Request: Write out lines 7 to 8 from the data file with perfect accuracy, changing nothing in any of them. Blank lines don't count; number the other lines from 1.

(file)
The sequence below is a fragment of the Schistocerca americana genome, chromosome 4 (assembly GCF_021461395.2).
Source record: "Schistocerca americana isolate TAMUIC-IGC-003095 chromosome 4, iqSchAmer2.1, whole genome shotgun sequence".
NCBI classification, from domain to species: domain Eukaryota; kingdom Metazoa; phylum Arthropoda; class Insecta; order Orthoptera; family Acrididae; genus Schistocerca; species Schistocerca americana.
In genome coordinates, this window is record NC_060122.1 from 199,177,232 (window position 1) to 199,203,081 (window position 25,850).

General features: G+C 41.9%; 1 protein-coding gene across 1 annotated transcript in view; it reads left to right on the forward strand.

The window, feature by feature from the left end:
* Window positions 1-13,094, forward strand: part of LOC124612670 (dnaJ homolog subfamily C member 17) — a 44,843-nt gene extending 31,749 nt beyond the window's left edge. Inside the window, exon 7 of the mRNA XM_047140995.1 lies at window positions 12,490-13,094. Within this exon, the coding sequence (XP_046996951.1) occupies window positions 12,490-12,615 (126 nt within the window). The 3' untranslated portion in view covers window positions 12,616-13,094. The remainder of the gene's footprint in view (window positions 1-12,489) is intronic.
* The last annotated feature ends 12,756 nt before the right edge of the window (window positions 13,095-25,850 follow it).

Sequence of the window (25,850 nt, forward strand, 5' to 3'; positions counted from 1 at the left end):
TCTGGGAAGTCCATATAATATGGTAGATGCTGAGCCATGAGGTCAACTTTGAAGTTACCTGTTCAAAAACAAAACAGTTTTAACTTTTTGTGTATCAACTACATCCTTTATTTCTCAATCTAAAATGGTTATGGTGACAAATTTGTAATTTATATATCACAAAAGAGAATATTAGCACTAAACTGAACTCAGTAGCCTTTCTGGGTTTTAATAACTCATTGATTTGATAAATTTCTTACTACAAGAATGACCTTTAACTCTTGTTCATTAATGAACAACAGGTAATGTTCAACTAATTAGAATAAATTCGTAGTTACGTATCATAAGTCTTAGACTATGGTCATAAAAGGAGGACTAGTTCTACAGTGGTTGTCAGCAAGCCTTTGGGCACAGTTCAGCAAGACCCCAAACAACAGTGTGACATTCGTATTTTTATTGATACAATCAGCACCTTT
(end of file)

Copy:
* Window positions 1-13,094, forward strand: part of LOC124612670 (dnaJ homolog subfamily C member 17) — a 44,843-nt gene extending 31,749 nt beyond the window's left edge. Inside the window, exon 7 of the mRNA XM_047140995.1 lies at window positions 12,490-13,094. Within this exon, the coding sequence (XP_046996951.1) occupies window positions 12,490-12,615 (126 nt within the window). The 3' untranslated portion in view covers window positions 12,616-13,094. The remainder of the gene's footprint in view (window positions 1-12,489) is intronic.
* The last annotated feature ends 12,756 nt before the right edge of the window (window positions 13,095-25,850 follow it).